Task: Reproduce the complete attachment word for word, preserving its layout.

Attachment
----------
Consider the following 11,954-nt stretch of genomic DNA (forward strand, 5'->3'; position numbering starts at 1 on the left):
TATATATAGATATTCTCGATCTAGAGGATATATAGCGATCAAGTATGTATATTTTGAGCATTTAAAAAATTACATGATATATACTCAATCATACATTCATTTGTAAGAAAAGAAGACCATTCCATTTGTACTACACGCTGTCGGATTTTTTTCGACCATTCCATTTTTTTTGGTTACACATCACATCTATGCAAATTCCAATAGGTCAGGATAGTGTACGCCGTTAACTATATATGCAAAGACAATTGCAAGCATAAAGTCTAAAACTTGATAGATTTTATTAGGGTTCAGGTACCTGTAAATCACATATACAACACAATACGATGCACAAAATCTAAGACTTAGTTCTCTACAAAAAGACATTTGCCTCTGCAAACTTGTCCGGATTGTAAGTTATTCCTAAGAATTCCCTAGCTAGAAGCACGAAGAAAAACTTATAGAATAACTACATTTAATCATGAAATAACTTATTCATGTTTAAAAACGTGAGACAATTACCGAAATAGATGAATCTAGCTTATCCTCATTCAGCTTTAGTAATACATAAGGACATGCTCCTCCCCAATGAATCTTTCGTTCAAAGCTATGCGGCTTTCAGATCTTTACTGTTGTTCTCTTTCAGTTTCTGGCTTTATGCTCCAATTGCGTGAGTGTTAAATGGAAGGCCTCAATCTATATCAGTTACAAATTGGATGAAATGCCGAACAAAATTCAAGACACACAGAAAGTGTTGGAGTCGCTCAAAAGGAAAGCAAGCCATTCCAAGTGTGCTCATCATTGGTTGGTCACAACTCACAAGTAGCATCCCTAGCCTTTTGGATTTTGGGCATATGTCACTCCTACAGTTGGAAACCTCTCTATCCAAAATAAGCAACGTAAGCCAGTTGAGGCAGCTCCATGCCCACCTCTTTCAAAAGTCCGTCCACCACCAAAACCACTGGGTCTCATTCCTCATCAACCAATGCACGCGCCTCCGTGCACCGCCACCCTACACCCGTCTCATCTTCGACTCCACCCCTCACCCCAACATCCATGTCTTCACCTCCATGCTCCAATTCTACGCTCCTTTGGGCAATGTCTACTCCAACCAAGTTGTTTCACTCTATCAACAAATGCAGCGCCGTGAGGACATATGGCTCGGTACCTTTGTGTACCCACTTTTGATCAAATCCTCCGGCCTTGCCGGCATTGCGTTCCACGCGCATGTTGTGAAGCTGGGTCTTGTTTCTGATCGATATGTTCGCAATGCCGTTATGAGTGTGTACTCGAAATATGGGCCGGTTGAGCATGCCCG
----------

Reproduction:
Consider the following 11,954-nt stretch of genomic DNA (forward strand, 5'->3'; position numbering starts at 1 on the left):
TATATATAGATATTCTCGATCTAGAGGATATATAGCGATCAAGTATGTATATTTTGAGCATTTAAAAAATTACATGATATATACTCAATCATACATTCATTTGTAAGAAAAGAAGACCATTCCATTTGTACTACACGCTGTCGGATTTTTTTCGACCATTCCATTTTTTTTGGTTACACATCACATCTATGCAAATTCCAATAGGTCAGGATAGTGTACGCCGTTAACTATATATGCAAAGACAATTGCAAGCATAAAGTCTAAAACTTGATAGATTTTATTAGGGTTCAGGTACCTGTAAATCACATATACAACACAATACGATGCACAAAATCTAAGACTTAGTTCTCTACAAAAAGACATTTGCCTCTGCAAACTTGTCCGGATTGTAAGTTATTCCTAAGAATTCCCTAGCTAGAAGCACGAAGAAAAACTTATAGAATAACTACATTTAATCATGAAATAACTTATTCATGTTTAAAAACGTGAGACAATTACCGAAATAGATGAATCTAGCTTATCCTCATTCAGCTTTAGTAATACATAAGGACATGCTCCTCCCCAATGAATCTTTCGTTCAAAGCTATGCGGCTTTCAGATCTTTACTGTTGTTCTCTTTCAGTTTCTGGCTTTATGCTCCAATTGCGTGAGTGTTAAATGGAAGGCCTCAATCTATATCAGTTACAAATTGGATGAAATGCCGAACAAAATTCAAGACACACAGAAAGTGTTGGAGTCGCTCAAAAGGAAAGCAAGCCATTCCAAGTGTGCTCATCATTGGTTGGTCACAACTCACAAGTAGCATCCCTAGCCTTTTGGATTTTGGGCATATGTCACTCCTACAGTTGGAAACCTCTCTATCCAAAATAAGCAACGTAAGCCAGTTGAGGCAGCTCCATGCCCACCTCTTTCAAAAGTCCGTCCACCACCAAAACCACTGGGTCTCATTCCTCATCAACCAATGCACGCGCCTCCGTGCACCGCCACCCTACACCCGTCTCATCTTCGACTCCACCCCTCACCCCAACATCCATGTCTTCACCTCCATGCTCCAATTCTACGCTCCTTTGGGCAATGTCTACTCCAACCAAGTTGTTTCACTCTATCAACAAATGCAGCGCCGTGAGGACATATGGCTCGGTACCTTTGTGTACCCACTTTTGATCAAATCCTCCGGCCTTGCCGGCATTGCGTTCCACGCGCATGTTGTGAAGCTGGGTCTTGTTTCTGATCGATATGTTCGCAATGCCGTTATGAGTGTGTACTCGAAATATGGGCCGGTTGAGCATGCCCG